Various Artists
Is It Rolling Bob? A Reggae Tribute to Bob Dylan

By Masta G

 
The associations between the grand old man of American music and Jamaica's greatest cultural export are not immediately apparent, even if Dylan does share a name with Robert Nesta Marley, the island's favourite son. The patient explanations of the man behind this project – Roger Steffens – in his liner notes go some way towards asserting the existence of shared ground occupied by Dylan and Marley (standing in here as a representative of reggae in general) in spite of the stark contrast in their approaches. Reggae has always cried eloquently of oppression and sufferation and Dylan is perhaps the ultimate rebel musician in the American tradition, refusing to this day to be safely contained or commodified as he continues his neverending tour.

It is little coincidence, then, that the most powerful versions on this collection of Dylan's greatest hits, covered by some of Jamaican music's greatest talents, are those in which Dylan's songs of protest or social commentary are reworked by singers who seem to make them speak of the Caribbean and its history. Another living legend, Toots Hibbert, takes on Maggie's Farm and infuses it with the spirit of his anthemic 54-46, his interpretation seeing its context shift smoothly from a world of itinerant farm workers in rural America to that of slavery and indentured labour on the plantations. The theme of servitude is taken up again on up-and-coming roots artist Nasio Fontaine's version of Gotta Serve Somebody on which he rides one of the more propulsive riddims layed down by the stellar studio band assembled for the project. Dylan suggests that everyone must serve 'the Devil or... the Lord', but the Dominican singer offers 'Selassie I or... the Lord', one of several instances of the original lyrics being reinvented to fit their new context. Sizzla, perhaps the true inheritor of the Jamaican Bob's crown, also twists Dylan's lyrics with his masterful interpretation of Subterranean Homesick Blues, substituting for Dylan's amphetamine reference ('Johnny's in the basement / mixing up the medicine') an allusion to his favoured sacramental herb: 'For those in the basement / marijuana's the medicine'.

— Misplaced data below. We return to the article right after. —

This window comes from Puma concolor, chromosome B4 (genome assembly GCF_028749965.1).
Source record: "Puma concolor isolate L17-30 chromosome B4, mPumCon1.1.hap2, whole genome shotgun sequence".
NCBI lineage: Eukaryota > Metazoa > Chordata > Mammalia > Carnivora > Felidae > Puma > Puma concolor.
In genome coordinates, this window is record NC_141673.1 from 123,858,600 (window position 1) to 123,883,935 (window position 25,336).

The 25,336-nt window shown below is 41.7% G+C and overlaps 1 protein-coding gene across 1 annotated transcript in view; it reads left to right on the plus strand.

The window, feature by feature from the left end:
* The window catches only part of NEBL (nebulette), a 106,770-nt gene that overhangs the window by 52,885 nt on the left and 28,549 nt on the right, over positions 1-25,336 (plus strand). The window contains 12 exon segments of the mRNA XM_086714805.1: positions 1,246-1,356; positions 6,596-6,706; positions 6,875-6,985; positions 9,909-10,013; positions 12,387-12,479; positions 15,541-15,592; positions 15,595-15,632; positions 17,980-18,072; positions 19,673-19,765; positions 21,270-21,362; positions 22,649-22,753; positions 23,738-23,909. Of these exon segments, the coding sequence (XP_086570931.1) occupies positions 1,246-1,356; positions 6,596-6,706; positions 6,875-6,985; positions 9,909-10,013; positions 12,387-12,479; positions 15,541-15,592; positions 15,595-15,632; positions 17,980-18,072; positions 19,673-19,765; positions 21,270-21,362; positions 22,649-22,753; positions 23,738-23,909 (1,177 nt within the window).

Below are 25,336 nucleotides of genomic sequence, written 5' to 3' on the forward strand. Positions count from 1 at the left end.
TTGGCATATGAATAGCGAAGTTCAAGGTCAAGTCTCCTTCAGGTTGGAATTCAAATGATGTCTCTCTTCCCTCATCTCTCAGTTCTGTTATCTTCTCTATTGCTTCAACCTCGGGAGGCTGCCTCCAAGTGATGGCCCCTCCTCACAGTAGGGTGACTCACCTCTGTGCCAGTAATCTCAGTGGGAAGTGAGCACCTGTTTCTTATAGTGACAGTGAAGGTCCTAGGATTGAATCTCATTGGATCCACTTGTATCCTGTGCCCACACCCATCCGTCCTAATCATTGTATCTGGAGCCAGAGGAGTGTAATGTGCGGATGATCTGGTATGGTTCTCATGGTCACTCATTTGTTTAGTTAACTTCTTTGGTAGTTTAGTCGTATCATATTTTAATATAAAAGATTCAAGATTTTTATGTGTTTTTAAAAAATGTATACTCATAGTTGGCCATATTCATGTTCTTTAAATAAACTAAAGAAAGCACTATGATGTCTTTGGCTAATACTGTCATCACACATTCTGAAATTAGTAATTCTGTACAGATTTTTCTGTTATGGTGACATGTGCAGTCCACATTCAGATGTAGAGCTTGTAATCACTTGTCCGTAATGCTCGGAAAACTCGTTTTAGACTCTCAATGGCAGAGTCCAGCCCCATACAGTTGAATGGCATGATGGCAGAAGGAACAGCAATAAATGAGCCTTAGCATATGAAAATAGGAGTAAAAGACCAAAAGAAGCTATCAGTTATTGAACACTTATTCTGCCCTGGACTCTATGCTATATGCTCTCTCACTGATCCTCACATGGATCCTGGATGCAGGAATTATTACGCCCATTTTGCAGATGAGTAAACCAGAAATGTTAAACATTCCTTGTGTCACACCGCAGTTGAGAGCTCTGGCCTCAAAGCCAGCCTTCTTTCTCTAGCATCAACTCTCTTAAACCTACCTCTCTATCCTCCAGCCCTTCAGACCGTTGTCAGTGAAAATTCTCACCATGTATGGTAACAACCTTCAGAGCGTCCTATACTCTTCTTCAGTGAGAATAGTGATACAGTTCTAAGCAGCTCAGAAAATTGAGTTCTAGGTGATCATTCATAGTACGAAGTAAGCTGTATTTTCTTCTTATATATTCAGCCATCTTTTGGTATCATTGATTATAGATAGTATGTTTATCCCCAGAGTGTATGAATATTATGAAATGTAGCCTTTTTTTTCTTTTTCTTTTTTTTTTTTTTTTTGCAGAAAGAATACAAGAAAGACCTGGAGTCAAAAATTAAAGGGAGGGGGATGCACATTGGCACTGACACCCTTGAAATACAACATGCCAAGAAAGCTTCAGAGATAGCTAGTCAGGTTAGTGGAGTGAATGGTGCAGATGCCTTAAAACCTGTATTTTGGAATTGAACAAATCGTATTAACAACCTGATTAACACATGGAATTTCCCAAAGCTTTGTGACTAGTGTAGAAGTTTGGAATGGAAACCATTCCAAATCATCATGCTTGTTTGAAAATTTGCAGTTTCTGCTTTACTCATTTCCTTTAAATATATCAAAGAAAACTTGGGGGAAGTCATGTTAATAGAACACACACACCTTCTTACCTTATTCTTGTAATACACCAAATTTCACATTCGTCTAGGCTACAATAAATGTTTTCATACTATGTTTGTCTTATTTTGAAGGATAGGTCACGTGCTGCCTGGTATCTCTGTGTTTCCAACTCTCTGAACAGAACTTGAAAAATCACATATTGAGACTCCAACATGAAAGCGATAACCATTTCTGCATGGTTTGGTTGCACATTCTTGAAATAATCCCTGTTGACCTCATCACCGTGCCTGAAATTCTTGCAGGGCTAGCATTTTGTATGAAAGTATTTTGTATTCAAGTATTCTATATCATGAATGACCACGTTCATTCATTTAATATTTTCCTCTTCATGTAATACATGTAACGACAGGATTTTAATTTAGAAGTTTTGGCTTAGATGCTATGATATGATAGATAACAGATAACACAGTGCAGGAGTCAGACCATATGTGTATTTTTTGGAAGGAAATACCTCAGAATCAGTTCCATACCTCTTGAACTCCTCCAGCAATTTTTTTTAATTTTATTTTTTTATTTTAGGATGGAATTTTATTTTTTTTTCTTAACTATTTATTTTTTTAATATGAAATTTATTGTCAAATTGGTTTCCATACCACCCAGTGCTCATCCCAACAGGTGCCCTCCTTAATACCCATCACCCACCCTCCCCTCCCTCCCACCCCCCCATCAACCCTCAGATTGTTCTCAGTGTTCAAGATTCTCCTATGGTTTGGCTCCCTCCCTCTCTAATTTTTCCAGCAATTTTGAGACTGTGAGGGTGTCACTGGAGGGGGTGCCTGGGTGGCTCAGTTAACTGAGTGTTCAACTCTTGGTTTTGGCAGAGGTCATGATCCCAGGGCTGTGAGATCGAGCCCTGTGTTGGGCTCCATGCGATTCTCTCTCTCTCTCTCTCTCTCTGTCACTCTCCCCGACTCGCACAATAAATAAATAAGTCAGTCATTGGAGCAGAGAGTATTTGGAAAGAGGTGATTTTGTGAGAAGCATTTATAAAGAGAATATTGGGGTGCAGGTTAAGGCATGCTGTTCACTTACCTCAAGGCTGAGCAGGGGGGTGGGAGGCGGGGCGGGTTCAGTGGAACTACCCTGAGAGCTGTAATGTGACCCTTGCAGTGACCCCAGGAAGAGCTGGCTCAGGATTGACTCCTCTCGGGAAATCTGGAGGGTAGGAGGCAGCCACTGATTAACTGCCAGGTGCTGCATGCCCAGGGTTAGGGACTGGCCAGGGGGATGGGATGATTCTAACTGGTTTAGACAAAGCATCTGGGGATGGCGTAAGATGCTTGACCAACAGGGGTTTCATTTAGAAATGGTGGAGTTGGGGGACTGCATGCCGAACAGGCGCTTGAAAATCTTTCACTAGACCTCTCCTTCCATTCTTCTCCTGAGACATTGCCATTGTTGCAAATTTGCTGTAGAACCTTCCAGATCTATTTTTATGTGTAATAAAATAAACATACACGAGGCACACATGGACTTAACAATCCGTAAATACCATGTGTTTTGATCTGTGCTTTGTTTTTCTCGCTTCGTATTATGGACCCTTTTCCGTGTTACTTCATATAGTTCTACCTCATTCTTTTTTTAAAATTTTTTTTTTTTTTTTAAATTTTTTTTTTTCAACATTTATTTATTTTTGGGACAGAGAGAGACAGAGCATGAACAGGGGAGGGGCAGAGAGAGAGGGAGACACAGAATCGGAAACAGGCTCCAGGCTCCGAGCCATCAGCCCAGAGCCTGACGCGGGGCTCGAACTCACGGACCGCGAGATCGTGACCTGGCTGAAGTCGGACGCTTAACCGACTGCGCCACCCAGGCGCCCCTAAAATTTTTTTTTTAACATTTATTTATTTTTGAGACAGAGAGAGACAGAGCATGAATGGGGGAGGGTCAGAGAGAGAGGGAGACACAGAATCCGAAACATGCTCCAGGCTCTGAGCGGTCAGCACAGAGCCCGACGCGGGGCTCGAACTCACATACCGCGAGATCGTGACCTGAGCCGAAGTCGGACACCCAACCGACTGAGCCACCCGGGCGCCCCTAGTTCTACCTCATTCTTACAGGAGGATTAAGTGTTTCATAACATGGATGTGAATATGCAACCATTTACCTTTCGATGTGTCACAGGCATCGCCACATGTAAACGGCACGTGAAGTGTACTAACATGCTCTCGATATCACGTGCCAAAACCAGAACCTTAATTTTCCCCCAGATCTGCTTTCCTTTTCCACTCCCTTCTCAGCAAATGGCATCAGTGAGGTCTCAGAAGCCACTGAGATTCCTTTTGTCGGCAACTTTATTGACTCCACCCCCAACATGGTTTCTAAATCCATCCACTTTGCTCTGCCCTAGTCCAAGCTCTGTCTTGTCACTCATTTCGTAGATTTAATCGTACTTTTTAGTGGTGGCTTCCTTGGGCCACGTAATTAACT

Sizzla's gruff vocal is perhaps the one which approaches most closely to Dylan's harsh, guttural tones – the reggae artists tend to offer an easy smoothness where Dylan sounds difficult and abrasive. At times, this lends the songs new meaning and value: Gregory Isaacs' take on Mr Tambourine Man makes the 'jingle jangle morning' sound like a positively relaxing prospect. His nasal, keening vocal if anything accentuates the song's intoxicating sense of hallucinogenic escapism. Standout moments from the likes of Sizzla and Isaacs ensure that the album never sinks into the blandness which is sometimes hinted at by the too melodious arrangements and persistently lilting effect of the band. But more than anything, it is the project as a whole which is impressive – like any meaningful act of reinterpretation, it offers fresh and sometimes startling perspectives, both on Jamaican music and on Dylan himself.
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